Five Keys to Mastery with George Leonard

We are pleased to bring you this inspirational program inspired by George Leonard's Five Keys To Success.  

You can enjoy featured interviews with Carlos Santana, BB King and other highly talented and successful people from all walks of life. The program culminates with an insightful interview with George Leonard himself. The program includes a digital booklet outlining the 5 Keys.

A journey of a thousand miles begins with a single step; follow your bliss; follow your heart; answer your calling; go for it; go for broke; seize the day; give it up; find yourself; do you; keep it real; jump in; play your position; live with passion; be true to yourself. “How can I describe the kind of person who is on a path to mastery? First, I don’t think it should be so dead serious. I think you should understand the joy of it, the fun of it. Being willing to see just how far you can go is the self surpassing quality that we human beings are stuck with. Evolution is a whole long story of mastery. It’s being real. It’s being human. It’s being who we are.”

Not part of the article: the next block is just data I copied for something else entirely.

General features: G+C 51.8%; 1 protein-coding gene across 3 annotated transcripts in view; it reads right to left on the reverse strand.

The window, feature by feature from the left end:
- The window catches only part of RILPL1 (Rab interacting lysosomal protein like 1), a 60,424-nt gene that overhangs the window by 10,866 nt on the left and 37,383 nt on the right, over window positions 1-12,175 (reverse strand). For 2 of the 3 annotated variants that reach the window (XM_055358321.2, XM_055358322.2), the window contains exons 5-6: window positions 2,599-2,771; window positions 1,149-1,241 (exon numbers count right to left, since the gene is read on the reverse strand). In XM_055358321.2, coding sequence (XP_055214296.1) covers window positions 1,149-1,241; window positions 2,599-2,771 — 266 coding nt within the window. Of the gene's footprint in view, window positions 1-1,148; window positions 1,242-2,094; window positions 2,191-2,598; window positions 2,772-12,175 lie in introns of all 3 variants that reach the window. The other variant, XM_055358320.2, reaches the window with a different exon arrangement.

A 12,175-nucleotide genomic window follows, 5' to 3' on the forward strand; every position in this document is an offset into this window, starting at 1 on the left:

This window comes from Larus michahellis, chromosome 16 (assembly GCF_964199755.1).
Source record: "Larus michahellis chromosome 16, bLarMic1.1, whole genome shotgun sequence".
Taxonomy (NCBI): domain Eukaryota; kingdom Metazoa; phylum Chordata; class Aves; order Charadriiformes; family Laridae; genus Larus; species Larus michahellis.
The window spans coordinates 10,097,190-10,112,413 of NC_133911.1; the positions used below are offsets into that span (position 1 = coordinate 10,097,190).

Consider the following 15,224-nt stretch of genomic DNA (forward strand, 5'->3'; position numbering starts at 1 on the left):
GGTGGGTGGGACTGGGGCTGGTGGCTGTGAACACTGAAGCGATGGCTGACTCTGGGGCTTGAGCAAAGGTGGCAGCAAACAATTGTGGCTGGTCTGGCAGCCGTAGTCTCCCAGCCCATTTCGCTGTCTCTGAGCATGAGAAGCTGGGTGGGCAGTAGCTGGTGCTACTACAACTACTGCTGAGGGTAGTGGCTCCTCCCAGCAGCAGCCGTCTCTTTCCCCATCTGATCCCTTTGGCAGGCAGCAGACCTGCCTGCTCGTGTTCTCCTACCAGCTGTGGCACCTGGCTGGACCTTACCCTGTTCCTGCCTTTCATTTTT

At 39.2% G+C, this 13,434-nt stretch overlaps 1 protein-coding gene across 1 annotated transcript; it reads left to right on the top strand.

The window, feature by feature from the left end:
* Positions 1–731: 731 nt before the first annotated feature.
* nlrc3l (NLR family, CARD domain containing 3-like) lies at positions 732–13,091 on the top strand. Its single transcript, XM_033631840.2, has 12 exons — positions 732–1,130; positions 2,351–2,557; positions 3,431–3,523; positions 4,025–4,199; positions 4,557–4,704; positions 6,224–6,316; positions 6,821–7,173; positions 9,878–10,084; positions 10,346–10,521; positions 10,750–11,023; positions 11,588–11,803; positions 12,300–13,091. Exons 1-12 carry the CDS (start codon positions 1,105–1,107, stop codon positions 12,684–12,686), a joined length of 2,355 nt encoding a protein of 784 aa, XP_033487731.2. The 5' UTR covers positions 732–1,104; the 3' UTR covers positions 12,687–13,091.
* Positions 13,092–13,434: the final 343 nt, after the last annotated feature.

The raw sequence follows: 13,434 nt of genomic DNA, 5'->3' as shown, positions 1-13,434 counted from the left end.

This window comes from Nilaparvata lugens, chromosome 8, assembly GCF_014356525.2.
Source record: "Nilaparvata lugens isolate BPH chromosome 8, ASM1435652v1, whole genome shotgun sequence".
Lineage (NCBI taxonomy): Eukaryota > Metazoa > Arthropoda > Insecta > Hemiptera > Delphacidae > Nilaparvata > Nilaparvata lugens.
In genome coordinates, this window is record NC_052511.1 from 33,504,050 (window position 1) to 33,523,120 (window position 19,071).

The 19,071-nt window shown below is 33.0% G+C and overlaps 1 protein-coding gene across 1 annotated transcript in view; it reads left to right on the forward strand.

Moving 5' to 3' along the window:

George Leonard, 5th Degree Black Belt and Author

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Reflections on Suffering with Ram Dass

RamDass-Reflections_on_Suffering-Cover-BLSuffering -- the nature of it, how to be with it (ours or someone eles's), what attention we give it in our lives -- can be a major dilemma for most of us.  We often don't know how to be with it, whether to embrace it or shun it, give it space or re-direct it.  In this brief yet profound excerpt from "Reflections on Suffering", a talk given by Ram Dass in 1987, the heart of the matter is revealed, offering succint and direct teaching and wisdom on the place that suffering should have in our lives.